Intended for healthcare professionals

Research Article

Prospective study of genetic counselling.

Br Med J 1979; 1 doi: (Published 12 May 1979) Cite this as: Br Med J 1979;1:1253
  1. A E Emery,
  2. J A Raeburn,
  3. R Skinner,
  4. S Holloway,
  5. P Lewis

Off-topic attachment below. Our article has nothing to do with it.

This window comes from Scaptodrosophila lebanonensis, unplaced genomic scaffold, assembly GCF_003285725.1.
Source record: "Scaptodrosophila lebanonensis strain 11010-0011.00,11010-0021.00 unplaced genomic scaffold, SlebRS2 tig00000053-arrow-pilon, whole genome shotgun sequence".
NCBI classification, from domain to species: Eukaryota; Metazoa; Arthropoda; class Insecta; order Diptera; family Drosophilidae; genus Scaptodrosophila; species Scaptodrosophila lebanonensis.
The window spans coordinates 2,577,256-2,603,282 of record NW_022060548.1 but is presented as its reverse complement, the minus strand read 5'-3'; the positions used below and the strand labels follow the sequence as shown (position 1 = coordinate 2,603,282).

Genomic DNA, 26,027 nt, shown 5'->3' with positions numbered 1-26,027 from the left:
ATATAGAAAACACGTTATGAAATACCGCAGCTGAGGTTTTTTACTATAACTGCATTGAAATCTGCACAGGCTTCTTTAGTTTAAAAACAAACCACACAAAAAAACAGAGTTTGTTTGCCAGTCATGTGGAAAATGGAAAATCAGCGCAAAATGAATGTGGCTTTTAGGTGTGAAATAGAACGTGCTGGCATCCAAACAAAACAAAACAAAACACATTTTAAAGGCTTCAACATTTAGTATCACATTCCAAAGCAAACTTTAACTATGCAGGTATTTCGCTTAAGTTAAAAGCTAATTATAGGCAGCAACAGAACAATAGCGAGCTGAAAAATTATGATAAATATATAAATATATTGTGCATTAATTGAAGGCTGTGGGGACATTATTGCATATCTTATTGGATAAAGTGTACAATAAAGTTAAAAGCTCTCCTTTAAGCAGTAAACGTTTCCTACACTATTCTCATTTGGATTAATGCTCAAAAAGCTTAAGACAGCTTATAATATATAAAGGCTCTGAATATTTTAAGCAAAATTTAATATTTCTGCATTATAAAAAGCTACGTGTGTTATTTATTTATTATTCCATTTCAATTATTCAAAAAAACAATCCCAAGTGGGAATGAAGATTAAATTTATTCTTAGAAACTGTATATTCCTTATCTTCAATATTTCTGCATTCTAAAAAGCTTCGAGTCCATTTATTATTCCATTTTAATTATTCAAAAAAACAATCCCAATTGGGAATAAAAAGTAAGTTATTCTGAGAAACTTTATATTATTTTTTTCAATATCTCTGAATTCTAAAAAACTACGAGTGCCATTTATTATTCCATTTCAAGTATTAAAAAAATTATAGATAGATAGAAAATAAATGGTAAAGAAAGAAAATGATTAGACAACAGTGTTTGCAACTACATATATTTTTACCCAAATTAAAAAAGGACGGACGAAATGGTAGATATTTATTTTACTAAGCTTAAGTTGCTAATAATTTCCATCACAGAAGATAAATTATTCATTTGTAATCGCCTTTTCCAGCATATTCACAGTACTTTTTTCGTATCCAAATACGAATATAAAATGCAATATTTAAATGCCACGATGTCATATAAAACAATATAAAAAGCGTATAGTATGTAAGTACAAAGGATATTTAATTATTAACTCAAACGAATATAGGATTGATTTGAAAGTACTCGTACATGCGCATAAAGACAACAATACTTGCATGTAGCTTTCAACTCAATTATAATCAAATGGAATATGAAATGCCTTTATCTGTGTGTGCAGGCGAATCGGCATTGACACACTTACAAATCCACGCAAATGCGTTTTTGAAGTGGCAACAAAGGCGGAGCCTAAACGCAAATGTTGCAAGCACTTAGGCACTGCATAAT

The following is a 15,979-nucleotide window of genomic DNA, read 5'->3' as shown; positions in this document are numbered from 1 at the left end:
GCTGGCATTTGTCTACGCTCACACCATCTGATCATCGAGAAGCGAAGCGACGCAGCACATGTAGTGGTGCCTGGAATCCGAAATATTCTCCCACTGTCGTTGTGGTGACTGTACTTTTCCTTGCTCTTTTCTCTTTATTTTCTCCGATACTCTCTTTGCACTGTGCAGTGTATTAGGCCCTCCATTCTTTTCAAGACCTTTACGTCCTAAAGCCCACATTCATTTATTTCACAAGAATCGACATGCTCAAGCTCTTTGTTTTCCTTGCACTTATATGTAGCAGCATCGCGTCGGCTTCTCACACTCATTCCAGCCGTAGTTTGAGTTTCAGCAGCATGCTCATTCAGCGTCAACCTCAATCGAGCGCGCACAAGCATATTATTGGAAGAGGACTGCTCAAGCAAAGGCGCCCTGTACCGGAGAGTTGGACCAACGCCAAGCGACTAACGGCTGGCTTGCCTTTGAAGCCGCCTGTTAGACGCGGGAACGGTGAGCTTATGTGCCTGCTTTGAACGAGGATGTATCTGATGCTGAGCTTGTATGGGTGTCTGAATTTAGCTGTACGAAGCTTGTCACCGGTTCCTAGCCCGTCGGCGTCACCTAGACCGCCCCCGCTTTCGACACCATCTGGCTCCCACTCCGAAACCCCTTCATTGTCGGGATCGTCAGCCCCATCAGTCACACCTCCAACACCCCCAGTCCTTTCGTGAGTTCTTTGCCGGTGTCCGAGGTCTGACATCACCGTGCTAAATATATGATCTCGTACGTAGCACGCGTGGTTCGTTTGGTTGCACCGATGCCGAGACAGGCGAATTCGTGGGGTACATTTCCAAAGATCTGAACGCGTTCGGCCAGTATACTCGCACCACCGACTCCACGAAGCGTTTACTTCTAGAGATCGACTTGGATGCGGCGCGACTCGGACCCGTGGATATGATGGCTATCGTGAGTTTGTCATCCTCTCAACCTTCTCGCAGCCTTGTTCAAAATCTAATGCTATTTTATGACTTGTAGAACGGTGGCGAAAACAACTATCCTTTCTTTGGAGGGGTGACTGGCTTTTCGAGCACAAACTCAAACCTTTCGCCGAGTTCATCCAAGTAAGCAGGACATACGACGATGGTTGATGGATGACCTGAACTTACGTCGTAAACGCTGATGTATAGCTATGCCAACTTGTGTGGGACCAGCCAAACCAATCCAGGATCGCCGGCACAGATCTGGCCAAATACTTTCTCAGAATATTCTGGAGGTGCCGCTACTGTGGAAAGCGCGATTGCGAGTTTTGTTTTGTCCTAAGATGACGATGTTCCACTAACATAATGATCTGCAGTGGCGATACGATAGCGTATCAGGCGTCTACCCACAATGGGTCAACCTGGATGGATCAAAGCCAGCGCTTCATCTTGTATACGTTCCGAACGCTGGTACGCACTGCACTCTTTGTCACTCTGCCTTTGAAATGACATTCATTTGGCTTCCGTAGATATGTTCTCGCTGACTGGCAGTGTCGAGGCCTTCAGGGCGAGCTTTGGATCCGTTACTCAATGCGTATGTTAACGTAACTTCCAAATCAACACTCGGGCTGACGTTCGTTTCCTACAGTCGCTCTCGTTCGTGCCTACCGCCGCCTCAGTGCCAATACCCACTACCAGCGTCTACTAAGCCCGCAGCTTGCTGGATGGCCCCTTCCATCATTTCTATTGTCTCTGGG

A prospective study was carried out on 200 consecutive subjects seen for counselling (consultands) for serious genetic disorders. Educational and social background of consultands and their knowledge and understanding of their particular problem were assessed before counselling, and their response was determined immediately afterwards and three months and two years later by an independent observer not concerned in the genetic counselling. The husband's educational background was particularly important in influencing a couple's comprehension of counselling. X-linked recessive and chromosomal disorders presented the most difficulties in comprehension. The counsellors' assessment of comprehension was a good guide to the consultands' comprehension as assessed at subsequent follow-up. The proportion deterred from having children increased with time and over a third had been sterilised within two years of counselling. It is suggested that follow-up after counselling should be routine, especially when the counsellor suspects that comprehension has not been good, in X-linked recessive and chromosomal disorders, and when the risks of having an affected child are considered to be high.